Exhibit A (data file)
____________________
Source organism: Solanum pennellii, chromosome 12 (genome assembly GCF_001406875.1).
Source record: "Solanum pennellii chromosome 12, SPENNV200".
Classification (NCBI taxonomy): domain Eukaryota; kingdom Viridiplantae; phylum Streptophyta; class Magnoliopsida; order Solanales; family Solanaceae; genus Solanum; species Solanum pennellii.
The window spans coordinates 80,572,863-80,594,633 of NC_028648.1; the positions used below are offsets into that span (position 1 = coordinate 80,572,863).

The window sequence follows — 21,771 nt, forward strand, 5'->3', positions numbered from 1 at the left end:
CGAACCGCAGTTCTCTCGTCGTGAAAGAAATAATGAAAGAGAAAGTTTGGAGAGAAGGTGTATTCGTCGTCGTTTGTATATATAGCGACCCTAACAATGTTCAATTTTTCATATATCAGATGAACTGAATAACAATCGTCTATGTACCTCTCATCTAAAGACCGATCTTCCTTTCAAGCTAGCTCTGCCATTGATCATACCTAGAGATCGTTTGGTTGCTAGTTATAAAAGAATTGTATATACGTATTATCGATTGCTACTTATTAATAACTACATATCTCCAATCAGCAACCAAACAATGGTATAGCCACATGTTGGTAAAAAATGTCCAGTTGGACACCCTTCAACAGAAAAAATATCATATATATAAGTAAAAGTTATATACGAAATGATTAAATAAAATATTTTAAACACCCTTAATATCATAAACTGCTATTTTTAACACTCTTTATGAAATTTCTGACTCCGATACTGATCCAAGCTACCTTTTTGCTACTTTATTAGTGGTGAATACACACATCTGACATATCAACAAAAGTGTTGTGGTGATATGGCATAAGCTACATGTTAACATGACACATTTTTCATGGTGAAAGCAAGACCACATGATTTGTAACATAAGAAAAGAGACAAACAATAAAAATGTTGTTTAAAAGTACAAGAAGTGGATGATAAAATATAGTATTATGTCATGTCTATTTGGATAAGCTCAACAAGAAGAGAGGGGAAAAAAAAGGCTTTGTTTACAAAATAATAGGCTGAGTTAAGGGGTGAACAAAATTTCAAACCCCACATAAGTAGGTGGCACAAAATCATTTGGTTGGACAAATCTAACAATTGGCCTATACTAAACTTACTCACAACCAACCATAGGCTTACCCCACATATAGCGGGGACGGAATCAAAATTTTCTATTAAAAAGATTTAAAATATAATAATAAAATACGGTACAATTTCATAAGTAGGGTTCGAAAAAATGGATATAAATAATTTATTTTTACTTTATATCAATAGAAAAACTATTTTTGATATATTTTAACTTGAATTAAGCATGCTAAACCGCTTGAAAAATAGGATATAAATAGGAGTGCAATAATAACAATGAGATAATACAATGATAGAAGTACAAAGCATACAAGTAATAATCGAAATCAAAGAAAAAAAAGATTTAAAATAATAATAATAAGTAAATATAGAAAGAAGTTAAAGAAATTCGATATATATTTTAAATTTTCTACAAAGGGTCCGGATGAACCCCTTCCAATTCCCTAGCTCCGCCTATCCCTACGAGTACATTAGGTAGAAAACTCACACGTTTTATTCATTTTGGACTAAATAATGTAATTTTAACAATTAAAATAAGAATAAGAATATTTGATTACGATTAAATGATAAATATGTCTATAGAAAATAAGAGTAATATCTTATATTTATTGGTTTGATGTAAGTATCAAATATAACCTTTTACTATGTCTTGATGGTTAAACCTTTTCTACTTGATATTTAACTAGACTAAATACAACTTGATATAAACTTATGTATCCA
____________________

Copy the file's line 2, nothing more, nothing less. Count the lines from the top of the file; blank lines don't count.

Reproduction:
Source record: "Solanum pennellii chromosome 12, SPENNV200".